Ryan McIlhenny, “‘I am not my own director’: Catholic Slavery and Protestant Freedom in George Bourne’s Lorette”

George Bourne (1780-1845) was not only the pioneer of immediate emancipation in the United States but also the first to inaugurate the ex-nun genre in American literature. A devout Protestant, Bourne argued that false religion – exemplified by Catholics and slaveholding Protestants  led inevitably to the enslavement of both body and soul. He consistently balanced his time in combating both southern slavery and Roman Catholicism, the two predominant enemies of political freedom and pure Christianity. The few historians who have examined Lorette, Bourne’s only novel, have narrowly emphasized its relevance to antebellum politics. While not shying away from such developments, Bourne’s central objective in revealing the false religion of Catholicism (as with slavery) was to present a picture of true Bible-centered Protestantism. For Bourne, physical and spiritual enslavement rested on bad theology. This essay offers a detailed discussion of Lorette as an evangelical theological drama, articulating a concept of freedom as a product of biblical faith.

Rowland Weston, “William Godwin and the Puritan Legacy”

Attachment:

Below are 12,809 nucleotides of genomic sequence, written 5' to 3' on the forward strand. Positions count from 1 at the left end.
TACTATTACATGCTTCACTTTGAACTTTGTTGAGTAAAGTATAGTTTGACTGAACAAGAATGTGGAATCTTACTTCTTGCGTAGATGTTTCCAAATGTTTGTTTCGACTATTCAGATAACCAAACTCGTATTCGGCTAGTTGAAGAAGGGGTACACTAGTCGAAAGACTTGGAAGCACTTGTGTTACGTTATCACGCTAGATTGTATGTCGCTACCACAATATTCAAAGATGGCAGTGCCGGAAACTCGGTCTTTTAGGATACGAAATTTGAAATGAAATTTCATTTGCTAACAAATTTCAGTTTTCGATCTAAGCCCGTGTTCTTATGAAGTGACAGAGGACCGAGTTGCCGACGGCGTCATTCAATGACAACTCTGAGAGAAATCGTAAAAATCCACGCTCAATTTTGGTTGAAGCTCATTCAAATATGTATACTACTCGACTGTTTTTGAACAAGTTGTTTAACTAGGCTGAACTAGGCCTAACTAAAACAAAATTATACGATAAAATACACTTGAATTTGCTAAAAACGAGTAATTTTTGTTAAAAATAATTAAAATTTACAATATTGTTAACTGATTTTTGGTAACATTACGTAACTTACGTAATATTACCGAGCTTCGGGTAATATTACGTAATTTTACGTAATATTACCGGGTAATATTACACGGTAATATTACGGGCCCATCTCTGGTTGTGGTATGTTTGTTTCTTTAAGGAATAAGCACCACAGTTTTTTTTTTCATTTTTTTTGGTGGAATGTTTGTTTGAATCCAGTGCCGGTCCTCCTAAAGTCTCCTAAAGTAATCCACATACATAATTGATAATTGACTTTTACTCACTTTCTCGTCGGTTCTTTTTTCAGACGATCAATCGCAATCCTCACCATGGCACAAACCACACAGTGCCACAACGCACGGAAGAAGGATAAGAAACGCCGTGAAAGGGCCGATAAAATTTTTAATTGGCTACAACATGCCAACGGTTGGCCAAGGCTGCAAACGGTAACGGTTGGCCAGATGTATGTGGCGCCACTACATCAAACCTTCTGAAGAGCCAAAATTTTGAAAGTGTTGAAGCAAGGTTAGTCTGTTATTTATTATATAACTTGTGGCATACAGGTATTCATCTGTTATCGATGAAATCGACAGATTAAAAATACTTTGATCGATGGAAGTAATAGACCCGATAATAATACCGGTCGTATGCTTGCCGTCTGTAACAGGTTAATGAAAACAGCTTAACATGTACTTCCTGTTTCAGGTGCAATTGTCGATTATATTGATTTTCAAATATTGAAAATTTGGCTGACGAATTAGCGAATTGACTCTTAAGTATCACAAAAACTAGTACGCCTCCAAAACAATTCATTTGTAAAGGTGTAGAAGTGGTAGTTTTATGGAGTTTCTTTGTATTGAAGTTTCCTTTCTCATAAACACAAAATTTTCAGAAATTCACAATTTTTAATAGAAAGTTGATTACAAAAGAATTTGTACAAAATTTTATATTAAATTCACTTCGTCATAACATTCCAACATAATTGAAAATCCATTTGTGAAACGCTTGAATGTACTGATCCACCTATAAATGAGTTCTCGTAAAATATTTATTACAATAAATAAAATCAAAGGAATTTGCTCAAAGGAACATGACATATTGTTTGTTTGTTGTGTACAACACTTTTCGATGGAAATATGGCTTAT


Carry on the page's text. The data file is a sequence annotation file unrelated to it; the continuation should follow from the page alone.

Trained from a young age for the Nonconformist ministry, it is unsurprising that the magnum opus of radical philosopher William Godwin (1756-1836), Enquiry Concerning Political Justice (1793), was indebted to the culture of Rational Dissent. The crucial moment in the formation of Ra-tional Dissent and that of English Protestant Nonconformity more generally was, of course, the Civil War period of the 1640s and 1650s. Yet it was not until 1815, after a decade of mostly pseudonymous writing in works of biography, fiction, and history, that Godwin began to address directly this formative period in Dissenting history. It was to prove his central preoccupation over the next 15 years. With a special focus on the novel Mandeville: A Tale of the Seventeenth Century in England (1817) and the four volume History of the Commonwealth of England (1824-28), this essay explores Godwin’s ongoing engagement with his (and Britain’s) Puritan heritage across a period of immense political and discursive change. In bequeathing tendencies both to intellectual and moral autonomy and to emotional and social detachment, Puritanism is shown to underpin the essential tensions in Godwinian philosophy, tensions most precisely delineated, if not resolved, in the genres of fiction and history.